ing, the value added from a multifunction
tool can be a critical determinant in the
purchase or rental decision. For example,
thermal imaging cameras are purchased for
their impact on rapid search and rescue of
trapped occupants, but they can also assist
with determining the extent of a hazardous materials spill in a stream, identifying
the level of product in a container, and
many other nonconventional applications.
Allowing responders to test and play with
products before purchase will also help in
identifying strengths and with the adoption
of the product as a piece of equipment that
will be used.
As with personnel, the costs associated with
purchase or lease need to be fully realized.
This includes the initial outlay and maintenance, replacement cycle and expected life
span, and the need for cascading purchases.
Knowing the cost of the product and its
critical maintenance requirements will help
identify costs over the life of the purchase. As
a rule of thumb, the greater the technology,
the more maintenance that is required to
keep the equipment or technology operating
at capacity. Lifespan may be based on use,
time of operation, or time from installation or purchase. The manufacturer will
likely be able to provide a predicted lifespan
for a purchase, but it is best to speak with
other organizations that have adopted the
tool. Reaching out to peers for information
regarding maintenance and lifespan issues
is as critical as speaking to end users when
determining if the purchase will meet your
organizational needs. Finally, assess the purchase for further, cascading purchases. This is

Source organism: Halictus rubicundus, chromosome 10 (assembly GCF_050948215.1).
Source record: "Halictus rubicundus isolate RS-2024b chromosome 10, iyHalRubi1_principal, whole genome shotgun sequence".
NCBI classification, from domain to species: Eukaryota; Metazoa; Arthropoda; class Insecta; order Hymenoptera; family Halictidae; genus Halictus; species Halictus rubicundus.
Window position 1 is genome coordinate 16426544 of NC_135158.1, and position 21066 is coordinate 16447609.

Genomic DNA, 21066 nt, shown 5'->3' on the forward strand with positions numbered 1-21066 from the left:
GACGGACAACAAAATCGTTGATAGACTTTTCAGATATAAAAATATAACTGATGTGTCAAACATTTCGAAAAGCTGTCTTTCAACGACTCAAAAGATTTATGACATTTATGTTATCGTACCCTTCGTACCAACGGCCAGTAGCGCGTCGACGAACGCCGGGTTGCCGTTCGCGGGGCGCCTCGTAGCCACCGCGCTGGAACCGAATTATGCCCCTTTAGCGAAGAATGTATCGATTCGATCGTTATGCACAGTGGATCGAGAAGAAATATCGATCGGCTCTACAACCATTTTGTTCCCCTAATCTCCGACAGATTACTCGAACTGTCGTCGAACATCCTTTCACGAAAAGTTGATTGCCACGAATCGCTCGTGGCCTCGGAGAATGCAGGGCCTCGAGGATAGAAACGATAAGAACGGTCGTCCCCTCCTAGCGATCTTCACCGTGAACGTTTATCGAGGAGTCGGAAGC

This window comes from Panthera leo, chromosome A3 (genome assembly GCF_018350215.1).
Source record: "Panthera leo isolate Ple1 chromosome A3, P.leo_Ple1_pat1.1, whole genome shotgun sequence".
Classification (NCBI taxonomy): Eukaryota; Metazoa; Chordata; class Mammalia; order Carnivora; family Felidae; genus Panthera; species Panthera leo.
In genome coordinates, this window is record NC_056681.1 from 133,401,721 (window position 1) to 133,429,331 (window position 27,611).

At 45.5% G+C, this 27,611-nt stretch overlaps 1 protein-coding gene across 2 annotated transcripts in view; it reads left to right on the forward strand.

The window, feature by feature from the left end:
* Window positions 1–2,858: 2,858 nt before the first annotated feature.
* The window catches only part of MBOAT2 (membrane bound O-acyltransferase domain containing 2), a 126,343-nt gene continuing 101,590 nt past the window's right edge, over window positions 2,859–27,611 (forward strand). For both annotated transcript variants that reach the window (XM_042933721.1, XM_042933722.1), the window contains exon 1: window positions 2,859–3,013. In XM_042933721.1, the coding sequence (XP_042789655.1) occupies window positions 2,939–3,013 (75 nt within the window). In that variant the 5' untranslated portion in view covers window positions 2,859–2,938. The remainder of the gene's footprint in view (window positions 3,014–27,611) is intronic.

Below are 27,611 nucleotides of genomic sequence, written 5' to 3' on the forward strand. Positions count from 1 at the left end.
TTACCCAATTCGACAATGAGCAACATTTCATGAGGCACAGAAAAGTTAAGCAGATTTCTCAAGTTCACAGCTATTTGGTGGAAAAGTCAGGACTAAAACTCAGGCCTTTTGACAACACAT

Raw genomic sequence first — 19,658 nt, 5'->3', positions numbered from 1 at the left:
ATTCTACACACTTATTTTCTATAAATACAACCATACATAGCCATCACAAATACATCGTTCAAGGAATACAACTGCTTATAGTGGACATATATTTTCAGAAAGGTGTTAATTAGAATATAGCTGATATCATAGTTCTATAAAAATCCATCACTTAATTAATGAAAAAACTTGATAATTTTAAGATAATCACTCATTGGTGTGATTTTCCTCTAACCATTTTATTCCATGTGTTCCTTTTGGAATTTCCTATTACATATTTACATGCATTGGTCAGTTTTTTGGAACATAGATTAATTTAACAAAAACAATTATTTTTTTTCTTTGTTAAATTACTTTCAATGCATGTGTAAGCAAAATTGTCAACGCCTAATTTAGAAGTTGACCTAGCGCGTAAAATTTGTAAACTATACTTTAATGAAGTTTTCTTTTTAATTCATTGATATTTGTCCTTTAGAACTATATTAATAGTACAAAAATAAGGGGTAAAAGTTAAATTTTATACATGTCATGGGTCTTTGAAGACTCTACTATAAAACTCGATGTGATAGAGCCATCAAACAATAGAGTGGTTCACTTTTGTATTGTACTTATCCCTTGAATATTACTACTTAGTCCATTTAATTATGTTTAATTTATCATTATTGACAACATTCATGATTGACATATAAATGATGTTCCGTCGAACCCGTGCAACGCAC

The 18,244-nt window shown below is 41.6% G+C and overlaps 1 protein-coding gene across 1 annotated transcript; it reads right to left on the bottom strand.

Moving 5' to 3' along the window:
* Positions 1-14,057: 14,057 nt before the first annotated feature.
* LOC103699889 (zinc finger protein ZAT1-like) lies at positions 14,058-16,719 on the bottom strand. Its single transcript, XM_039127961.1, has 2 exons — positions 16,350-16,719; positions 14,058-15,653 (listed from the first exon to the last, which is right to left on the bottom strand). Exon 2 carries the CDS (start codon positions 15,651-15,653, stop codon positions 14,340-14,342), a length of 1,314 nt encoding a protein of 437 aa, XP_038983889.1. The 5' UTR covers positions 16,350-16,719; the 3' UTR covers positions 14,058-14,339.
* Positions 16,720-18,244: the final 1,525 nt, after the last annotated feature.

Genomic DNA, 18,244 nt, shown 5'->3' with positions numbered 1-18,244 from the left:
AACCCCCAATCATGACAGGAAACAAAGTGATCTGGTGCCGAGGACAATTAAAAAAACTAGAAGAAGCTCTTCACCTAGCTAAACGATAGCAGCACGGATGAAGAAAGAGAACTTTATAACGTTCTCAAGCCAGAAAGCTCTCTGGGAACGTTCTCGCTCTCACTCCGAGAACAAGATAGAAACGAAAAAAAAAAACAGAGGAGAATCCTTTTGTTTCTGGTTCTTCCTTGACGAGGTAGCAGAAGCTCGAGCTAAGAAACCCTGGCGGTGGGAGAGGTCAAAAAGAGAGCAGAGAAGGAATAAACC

common in the application of new technologies, where purchases of future software and
hardware as well as methods to connect to
the Internet may be required to keep systems
operational. As part of the assessment process,
it is critical to factor in cascading purchases
to fully realize the benefit of the purchase and
implementation of new tools and technologies into the organization.
RESPONSE GAP QUESTIONS
In determining how to address response
• Has anyone else had this issue? How
gaps, it is critical to ask the following
• Is there really a gap, or is the issue being
driven by other forces? What is the real
issue? Is it a real issue?
did they address it?
• Is this an issue that my organization is in
a position to address?
• Is there someone else who is a better fit
to address the problem?
• What is needed to fill the gap (may be
more than one)?
–Reduce or eliminate the problem?
–Deploy personnel to address the
–Change policies, procedures, or
tactics to address the problem?
–Train personnel to address the
–Deploy equipment (tools and tech-
nology) to address the problem?
• Do we have the right equipment (tools
and technology) to address the problem
–If not, what do we need?
• Does someone else have the equipment
and, if so, can I use it? Can I rent it?
Contract it out?
• What are the initial costs? Annual costs?
• Are any other purchases needed to sup-
Once these questions have been
answered, you will be able to identify the
strengths and weaknesses of the methods
chosen to address the problem, determine
options, analyze costs and outcomes, and
select the appropriate response for meeting
your community’s needs.
Unfortunately, emergency services are
not the proper responder for all incidents.
Determining the appropriate response
demonstrates sound stewardship of public
funds and trust, ensuring that services are
being delivered by the right organization,
correctly, and at the best value. Building
partnerships throughout the community
and identifying resource gaps and abilities
are critical to achieving the goal of a safe
community with adequate, appropriate
response resource capabilities.
Dave Donohue, MA, CEM, EMT-P, MEP, has been active
in the emergency services field for more than 35 years,
serving with several departments in Florida, West
Virginia, and Maryland, and as a federal emergency
responder. He is the owner of Mid-Atlantic Emergency
and Safety Consultants, LLC. He can be reached at